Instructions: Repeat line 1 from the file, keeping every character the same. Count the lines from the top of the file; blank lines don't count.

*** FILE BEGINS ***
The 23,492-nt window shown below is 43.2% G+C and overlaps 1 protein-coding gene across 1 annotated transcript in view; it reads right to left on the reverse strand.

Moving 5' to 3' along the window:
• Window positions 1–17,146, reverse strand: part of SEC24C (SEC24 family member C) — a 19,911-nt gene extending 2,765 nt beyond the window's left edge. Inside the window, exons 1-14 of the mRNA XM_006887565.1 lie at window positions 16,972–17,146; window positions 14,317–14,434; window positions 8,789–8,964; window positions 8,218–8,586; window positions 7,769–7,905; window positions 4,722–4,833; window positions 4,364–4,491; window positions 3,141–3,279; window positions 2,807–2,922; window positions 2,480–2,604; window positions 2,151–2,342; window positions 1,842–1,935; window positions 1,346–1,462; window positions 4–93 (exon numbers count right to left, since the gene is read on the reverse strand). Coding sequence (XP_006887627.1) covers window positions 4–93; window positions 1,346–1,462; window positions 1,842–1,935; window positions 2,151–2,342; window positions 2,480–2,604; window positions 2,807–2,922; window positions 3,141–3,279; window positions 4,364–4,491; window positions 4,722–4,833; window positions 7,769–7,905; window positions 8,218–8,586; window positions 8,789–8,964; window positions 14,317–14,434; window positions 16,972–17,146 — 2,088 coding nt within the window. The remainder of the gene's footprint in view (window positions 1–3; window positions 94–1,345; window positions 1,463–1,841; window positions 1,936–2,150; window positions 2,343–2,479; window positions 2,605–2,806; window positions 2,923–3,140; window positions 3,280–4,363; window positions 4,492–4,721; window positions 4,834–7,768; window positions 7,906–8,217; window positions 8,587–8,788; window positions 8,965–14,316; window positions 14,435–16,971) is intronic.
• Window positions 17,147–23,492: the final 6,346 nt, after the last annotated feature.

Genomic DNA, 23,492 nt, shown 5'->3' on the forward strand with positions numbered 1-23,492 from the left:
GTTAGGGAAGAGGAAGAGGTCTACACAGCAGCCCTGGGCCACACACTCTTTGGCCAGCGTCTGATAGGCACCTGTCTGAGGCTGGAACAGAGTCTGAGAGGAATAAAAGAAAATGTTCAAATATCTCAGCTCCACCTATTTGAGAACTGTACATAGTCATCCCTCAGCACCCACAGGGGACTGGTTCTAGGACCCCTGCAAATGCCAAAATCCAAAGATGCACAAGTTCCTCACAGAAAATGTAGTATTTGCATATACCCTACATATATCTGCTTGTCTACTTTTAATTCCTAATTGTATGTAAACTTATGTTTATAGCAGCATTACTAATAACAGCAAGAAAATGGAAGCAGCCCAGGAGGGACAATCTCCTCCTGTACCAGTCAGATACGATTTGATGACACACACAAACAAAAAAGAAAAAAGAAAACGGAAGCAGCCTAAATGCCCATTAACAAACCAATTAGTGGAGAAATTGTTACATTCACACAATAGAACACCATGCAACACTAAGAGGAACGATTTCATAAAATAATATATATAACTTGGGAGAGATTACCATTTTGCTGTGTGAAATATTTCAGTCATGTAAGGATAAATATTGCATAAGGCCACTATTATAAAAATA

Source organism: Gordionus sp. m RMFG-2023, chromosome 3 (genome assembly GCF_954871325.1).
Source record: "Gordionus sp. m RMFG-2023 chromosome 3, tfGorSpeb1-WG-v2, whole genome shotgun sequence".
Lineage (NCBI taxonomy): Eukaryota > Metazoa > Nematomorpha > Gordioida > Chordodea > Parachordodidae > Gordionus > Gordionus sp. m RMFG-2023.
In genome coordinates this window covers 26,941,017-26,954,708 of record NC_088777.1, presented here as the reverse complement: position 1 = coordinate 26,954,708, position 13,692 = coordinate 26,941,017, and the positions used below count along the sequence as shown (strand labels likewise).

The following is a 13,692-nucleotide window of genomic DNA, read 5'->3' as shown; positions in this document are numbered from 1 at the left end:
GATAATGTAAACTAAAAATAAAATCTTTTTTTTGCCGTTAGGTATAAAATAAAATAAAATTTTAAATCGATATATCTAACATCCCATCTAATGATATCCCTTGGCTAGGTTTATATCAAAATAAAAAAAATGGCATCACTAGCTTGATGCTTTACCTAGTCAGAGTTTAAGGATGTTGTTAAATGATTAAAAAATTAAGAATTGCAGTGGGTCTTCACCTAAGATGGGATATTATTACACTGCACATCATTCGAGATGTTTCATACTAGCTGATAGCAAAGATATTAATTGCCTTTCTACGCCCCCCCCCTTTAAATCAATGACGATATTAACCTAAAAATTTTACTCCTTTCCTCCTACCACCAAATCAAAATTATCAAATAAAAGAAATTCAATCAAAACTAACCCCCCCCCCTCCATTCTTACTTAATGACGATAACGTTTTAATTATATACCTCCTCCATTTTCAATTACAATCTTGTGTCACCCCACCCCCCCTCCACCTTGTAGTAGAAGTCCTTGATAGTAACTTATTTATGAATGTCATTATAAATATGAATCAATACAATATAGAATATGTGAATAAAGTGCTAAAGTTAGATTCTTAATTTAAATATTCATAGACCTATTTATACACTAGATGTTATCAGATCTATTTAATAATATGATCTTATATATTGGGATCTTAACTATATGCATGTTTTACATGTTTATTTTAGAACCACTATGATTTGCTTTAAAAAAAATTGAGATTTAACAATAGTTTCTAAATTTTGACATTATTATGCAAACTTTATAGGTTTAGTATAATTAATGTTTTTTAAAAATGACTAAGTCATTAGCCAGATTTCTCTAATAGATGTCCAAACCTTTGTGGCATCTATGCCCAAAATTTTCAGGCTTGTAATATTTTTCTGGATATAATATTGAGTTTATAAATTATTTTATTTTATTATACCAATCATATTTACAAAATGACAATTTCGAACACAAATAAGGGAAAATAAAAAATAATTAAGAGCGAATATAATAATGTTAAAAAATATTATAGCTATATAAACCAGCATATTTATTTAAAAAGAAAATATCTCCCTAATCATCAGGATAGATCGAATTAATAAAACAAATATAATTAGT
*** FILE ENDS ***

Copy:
The 23,492-nt window shown below is 43.2% G+C and overlaps 1 protein-coding gene across 1 annotated transcript in view; it reads right to left on the reverse strand.